One minute you’re talking about a new pair of trainers you want, the next you’ve got an email about a trainer sale. Coincidence?
The next day, you need some new batteries for your television remote. An hour later, you’re browsing Facebook and you see an ad for batteries. Coincidence? Maybe.
Then something strange happens. You’re with friends discussing past holidays together.The next day, you all get an email or see an ad from a holiday provider. How is this happening?
Your phone is listening to you
If you have a smartphone with Google Assistant, Siri or Alexa and these features are enabled, your phone is listening, always. But it’s only listening out for a trigger to activate when you say, “hey Siri” or “OK, Google”.
When activated, your phone records what you say, processes it, and delivers the content you requested. That’s normal and expected.
What isn’t expected is the fact that third party apps can listen in on what you’re saying to your phone too. Some people believe these apps can listen in using your phone’s microphone even without being triggered. This ‘snooping’ raises serious privacy, regulatory and legal concerns for obvious reasons. But is it true?
Dr. Peter Henway of cybersecurity firm Asterix believes so, citing ‘triggers’ as the means apps use to snoop. “From time to time, snippets of audio go back to servers but there’s no official understanding of what the triggers for that are.” He says, “Whether it’s timing or location-based or usage of certain functions, apps are certainly pulling those microphone permissions and using those periodically. All the internals of the applications send this data in encrypted form, so it’s very difficult to define the exact trigger.”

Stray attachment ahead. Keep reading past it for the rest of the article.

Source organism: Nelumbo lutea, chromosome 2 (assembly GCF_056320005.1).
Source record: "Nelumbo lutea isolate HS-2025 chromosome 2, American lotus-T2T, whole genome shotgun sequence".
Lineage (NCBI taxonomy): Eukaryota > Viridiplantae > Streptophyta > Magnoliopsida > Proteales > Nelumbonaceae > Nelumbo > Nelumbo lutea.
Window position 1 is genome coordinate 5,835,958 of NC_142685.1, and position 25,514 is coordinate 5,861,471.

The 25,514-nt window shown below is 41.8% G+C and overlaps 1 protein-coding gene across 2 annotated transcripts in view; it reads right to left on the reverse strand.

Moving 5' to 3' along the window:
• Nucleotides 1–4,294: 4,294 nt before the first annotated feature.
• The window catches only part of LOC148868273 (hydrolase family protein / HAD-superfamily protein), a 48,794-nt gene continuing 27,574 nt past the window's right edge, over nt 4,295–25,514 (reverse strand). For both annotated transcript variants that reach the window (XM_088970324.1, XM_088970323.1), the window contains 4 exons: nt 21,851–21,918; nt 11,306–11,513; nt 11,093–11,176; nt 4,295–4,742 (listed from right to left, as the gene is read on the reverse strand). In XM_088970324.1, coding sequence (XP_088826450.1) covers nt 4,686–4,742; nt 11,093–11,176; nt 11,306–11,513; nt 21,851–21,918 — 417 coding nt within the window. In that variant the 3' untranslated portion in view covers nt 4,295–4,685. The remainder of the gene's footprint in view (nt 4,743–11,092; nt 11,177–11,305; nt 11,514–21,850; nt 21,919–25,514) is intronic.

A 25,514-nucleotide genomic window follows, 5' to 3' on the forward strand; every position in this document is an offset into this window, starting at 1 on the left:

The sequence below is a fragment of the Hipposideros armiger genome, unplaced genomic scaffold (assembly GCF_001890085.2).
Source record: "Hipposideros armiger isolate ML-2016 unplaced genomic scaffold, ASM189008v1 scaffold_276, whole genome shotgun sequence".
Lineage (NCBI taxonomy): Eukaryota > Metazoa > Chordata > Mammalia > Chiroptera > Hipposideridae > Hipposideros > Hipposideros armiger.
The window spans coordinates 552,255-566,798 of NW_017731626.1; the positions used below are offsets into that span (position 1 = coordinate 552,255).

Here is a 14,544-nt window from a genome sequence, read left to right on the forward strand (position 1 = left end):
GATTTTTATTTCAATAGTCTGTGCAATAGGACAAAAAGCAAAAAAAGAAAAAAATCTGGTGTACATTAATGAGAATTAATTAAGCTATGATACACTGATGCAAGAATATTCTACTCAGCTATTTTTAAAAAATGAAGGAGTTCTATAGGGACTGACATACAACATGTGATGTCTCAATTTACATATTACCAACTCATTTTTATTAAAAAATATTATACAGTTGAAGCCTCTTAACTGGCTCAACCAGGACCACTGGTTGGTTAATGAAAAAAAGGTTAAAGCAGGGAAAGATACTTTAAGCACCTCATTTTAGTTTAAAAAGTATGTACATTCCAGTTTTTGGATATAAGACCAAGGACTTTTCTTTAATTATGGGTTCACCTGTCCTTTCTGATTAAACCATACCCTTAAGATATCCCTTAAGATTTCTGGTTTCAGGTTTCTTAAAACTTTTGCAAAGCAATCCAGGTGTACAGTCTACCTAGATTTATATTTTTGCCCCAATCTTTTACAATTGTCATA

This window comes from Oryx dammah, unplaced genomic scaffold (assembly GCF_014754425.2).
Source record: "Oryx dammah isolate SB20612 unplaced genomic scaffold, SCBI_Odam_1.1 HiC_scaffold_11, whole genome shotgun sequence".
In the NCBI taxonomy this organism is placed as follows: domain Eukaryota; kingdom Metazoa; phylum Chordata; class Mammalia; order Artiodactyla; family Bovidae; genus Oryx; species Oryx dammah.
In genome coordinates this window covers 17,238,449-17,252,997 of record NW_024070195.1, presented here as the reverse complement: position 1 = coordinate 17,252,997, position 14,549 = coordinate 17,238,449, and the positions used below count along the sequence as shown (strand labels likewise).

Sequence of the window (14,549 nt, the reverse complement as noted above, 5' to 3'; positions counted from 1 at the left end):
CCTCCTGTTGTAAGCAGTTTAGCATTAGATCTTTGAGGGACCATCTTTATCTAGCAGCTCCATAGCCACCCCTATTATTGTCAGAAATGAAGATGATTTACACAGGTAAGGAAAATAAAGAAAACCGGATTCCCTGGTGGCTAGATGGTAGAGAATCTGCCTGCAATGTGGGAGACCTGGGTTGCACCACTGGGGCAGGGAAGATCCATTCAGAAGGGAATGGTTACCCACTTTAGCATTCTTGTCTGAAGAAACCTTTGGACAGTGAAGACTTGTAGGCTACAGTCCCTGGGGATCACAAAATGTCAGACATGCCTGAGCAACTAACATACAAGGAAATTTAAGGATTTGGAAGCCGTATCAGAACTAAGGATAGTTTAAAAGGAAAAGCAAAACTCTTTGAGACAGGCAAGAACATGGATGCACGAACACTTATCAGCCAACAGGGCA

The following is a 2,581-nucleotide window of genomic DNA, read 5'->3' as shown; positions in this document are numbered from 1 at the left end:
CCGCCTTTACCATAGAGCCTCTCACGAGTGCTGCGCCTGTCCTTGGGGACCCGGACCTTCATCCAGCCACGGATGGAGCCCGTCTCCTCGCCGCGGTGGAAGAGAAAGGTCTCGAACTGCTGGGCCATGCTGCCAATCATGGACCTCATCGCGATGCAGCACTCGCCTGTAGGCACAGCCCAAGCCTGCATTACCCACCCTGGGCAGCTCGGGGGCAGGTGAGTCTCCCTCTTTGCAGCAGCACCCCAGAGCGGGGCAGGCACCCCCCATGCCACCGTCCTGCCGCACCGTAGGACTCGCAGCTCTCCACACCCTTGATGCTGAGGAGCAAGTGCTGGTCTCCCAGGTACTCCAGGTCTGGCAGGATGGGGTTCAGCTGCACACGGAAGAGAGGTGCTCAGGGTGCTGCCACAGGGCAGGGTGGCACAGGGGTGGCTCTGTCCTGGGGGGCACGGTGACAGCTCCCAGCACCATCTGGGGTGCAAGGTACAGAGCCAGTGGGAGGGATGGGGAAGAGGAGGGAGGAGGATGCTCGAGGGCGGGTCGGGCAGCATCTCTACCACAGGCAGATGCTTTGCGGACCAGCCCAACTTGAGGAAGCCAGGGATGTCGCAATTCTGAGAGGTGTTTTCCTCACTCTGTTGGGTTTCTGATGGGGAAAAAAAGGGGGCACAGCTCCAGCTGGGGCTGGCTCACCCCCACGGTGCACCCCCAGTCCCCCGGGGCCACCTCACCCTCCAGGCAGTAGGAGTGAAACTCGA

And there’s nothing illegal about it
Worst still, there’s nothing illegal about it. There are no law stopping companies from listening in on what you say, meaning they have free rein to snoop in on your conversations to deliver more relevant ads.
Google told the BBC it “categorically” does not use what it calls “utterances” – the background sounds before a person says, “OK Google” to activate the voice recognition – for advertising or any other purpose. It also said it does not share audio acquired in that way with third parties.
The only protection we as consumers have against this is the Data Protection Act 2018 (the successor to the 1998 Data Protection Act). It says a person has to actively consent to their data being collected for the purpose for which it’s used. Unfortunately, we’re all guilty of hastily clicking ‘accept’ when we download a third-party app without reading the small print. In doing so we consent to our personal data being used in any way the app puts forward.